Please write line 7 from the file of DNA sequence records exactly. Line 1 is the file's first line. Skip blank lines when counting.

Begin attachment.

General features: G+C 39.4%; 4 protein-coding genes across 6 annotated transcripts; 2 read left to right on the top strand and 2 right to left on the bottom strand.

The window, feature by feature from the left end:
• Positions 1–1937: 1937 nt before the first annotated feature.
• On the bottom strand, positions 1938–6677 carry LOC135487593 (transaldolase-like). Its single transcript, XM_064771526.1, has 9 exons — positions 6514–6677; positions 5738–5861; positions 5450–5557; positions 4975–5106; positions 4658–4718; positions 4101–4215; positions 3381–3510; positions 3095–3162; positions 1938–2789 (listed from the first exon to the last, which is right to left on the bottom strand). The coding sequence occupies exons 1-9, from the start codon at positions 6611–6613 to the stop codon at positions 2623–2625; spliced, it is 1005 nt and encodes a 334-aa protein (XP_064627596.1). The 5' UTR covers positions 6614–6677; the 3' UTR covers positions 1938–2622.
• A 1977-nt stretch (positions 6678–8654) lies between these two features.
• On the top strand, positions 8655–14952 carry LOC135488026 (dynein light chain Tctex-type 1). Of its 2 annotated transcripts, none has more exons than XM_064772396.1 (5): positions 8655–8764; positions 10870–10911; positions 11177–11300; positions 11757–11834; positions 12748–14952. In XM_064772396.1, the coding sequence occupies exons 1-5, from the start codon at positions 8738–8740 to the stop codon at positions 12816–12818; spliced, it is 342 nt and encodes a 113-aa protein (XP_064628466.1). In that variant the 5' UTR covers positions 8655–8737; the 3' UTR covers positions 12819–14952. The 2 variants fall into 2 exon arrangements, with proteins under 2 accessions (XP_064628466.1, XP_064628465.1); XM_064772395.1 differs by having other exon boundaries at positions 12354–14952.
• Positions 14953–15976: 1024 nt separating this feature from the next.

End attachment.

• Positions 14953–15976: 1024 nt separating this feature from the next.